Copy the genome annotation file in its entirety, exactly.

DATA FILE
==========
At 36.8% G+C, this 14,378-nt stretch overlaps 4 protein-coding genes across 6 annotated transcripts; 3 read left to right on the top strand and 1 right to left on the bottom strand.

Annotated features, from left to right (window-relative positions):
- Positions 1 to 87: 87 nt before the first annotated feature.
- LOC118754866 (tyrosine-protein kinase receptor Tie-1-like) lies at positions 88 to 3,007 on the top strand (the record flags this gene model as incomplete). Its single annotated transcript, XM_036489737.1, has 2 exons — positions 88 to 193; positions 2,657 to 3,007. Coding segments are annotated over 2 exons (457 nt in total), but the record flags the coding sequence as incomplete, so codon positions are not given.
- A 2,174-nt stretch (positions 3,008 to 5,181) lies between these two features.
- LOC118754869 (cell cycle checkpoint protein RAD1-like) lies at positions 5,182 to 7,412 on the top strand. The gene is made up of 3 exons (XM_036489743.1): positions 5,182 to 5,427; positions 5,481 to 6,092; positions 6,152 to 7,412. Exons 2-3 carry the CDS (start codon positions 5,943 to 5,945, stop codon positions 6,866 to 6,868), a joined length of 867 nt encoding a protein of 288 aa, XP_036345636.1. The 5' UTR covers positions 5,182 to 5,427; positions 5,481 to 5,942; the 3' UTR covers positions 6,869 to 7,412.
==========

At 36.8% G+C, this 14,378-nt stretch overlaps 4 protein-coding genes across 6 annotated transcripts; 3 read left to right on the top strand and 1 right to left on the bottom strand.

Annotated features, from left to right (window-relative positions):
- Positions 1 to 87: 87 nt before the first annotated feature.
- LOC118754866 (tyrosine-protein kinase receptor Tie-1-like) lies at positions 88 to 3,007 on the top strand (the record flags this gene model as incomplete). Its single annotated transcript, XM_036489737.1, has 2 exons — positions 88 to 193; positions 2,657 to 3,007. Coding segments are annotated over 2 exons (457 nt in total), but the record flags the coding sequence as incomplete, so codon positions are not given.
- A 2,174-nt stretch (positions 3,008 to 5,181) lies between these two features.
- LOC118754869 (cell cycle checkpoint protein RAD1-like) lies at positions 5,182 to 7,412 on the top strand. The gene is made up of 3 exons (XM_036489743.1): positions 5,182 to 5,427; positions 5,481 to 6,092; positions 6,152 to 7,412. Exons 2-3 carry the CDS (start codon positions 5,943 to 5,945, stop codon positions 6,866 to 6,868), a joined length of 867 nt encoding a protein of 288 aa, XP_036345636.1. The 5' UTR covers positions 5,182 to 5,427; positions 5,481 to 5,942; the 3' UTR covers positions 6,869 to 7,412.